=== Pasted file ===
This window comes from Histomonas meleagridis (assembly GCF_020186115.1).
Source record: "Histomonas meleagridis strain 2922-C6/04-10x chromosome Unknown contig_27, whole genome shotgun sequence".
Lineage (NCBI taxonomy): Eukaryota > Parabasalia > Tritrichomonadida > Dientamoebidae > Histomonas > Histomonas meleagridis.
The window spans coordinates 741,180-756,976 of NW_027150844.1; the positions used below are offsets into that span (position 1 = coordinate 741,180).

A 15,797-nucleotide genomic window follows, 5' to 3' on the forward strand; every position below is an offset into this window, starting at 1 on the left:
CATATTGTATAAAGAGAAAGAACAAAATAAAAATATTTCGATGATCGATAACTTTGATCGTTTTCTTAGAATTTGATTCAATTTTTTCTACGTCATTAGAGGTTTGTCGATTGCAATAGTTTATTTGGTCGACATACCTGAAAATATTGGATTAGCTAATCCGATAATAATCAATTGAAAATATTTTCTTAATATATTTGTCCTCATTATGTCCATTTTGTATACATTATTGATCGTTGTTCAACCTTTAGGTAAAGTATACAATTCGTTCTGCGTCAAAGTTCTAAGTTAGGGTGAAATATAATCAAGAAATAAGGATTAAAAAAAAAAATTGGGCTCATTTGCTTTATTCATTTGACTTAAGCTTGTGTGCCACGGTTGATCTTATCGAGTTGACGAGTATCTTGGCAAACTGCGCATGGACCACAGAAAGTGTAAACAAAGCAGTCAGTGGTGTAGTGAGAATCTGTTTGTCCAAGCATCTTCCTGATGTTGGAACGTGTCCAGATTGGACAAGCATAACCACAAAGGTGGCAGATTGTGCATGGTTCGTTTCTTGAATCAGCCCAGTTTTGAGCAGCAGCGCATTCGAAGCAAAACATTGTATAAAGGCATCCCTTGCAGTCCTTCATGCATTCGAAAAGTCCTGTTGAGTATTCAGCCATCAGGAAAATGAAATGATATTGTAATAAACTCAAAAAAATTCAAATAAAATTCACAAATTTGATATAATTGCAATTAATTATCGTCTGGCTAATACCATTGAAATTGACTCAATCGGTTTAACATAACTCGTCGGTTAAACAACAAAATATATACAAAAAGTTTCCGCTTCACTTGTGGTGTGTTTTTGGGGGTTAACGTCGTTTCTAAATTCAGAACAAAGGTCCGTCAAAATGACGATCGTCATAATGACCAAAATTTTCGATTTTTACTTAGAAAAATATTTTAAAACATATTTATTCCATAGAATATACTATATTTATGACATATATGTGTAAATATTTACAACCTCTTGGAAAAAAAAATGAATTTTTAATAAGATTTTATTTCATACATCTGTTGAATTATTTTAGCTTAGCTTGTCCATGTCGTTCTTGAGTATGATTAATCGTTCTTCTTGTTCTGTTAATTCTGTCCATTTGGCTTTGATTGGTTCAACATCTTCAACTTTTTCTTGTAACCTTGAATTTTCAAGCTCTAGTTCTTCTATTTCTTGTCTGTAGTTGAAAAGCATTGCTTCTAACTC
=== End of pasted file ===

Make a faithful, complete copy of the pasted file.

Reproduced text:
This window comes from Histomonas meleagridis (assembly GCF_020186115.1).
Source record: "Histomonas meleagridis strain 2922-C6/04-10x chromosome Unknown contig_27, whole genome shotgun sequence".
Lineage (NCBI taxonomy): Eukaryota > Parabasalia > Tritrichomonadida > Dientamoebidae > Histomonas > Histomonas meleagridis.
The window spans coordinates 741,180-756,976 of NW_027150844.1; the positions used below are offsets into that span (position 1 = coordinate 741,180).

A 15,797-nucleotide genomic window follows, 5' to 3' on the forward strand; every position below is an offset into this window, starting at 1 on the left:
CATATTGTATAAAGAGAAAGAACAAAATAAAAATATTTCGATGATCGATAACTTTGATCGTTTTCTTAGAATTTGATTCAATTTTTTCTACGTCATTAGAGGTTTGTCGATTGCAATAGTTTATTTGGTCGACATACCTGAAAATATTGGATTAGCTAATCCGATAATAATCAATTGAAAATATTTTCTTAATATATTTGTCCTCATTATGTCCATTTTGTATACATTATTGATCGTTGTTCAACCTTTAGGTAAAGTATACAATTCGTTCTGCGTCAAAGTTCTAAGTTAGGGTGAAATATAATCAAGAAATAAGGATTAAAAAAAAAAATTGGGCTCATTTGCTTTATTCATTTGACTTAAGCTTGTGTGCCACGGTTGATCTTATCGAGTTGACGAGTATCTTGGCAAACTGCGCATGGACCACAGAAAGTGTAAACAAAGCAGTCAGTGGTGTAGTGAGAATCTGTTTGTCCAAGCATCTTCCTGATGTTGGAACGTGTCCAGATTGGACAAGCATAACCACAAAGGTGGCAGATTGTGCATGGTTCGTTTCTTGAATCAGCCCAGTTTTGAGCAGCAGCGCATTCGAAGCAAAACATTGTATAAAGGCATCCCTTGCAGTCCTTCATGCATTCGAAAAGTCCTGTTGAGTATTCAGCCATCAGGAAAATGAAATGATATTGTAATAAACTCAAAAAAATTCAAATAAAATTCACAAATTTGATATAATTGCAATTAATTATCGTCTGGCTAATACCATTGAAATTGACTCAATCGGTTTAACATAACTCGTCGGTTAAACAACAAAATATATACAAAAAGTTTCCGCTTCACTTGTGGTGTGTTTTTGGGGGTTAACGTCGTTTCTAAATTCAGAACAAAGGTCCGTCAAAATGACGATCGTCATAATGACCAAAATTTTCGATTTTTACTTAGAAAAATATTTTAAAACATATTTATTCCATAGAATATACTATATTTATGACATATATGTGTAAATATTTACAACCTCTTGGAAAAAAAAATGAATTTTTAATAAGATTTTATTTCATACATCTGTTGAATTATTTTAGCTTAGCTTGTCCATGTCGTTCTTGAGTATGATTAATCGTTCTTCTTGTTCTGTTAATTCTGTCCATTTGGCTTTGATTGGTTCAACATCTTCAACTTTTTCTTGTAACCTTGAATTTTCAAGCTCTAGTTCTTCTATTTCTTGTCTGTAGTTGAAAAGCATTGCTTCTAACTC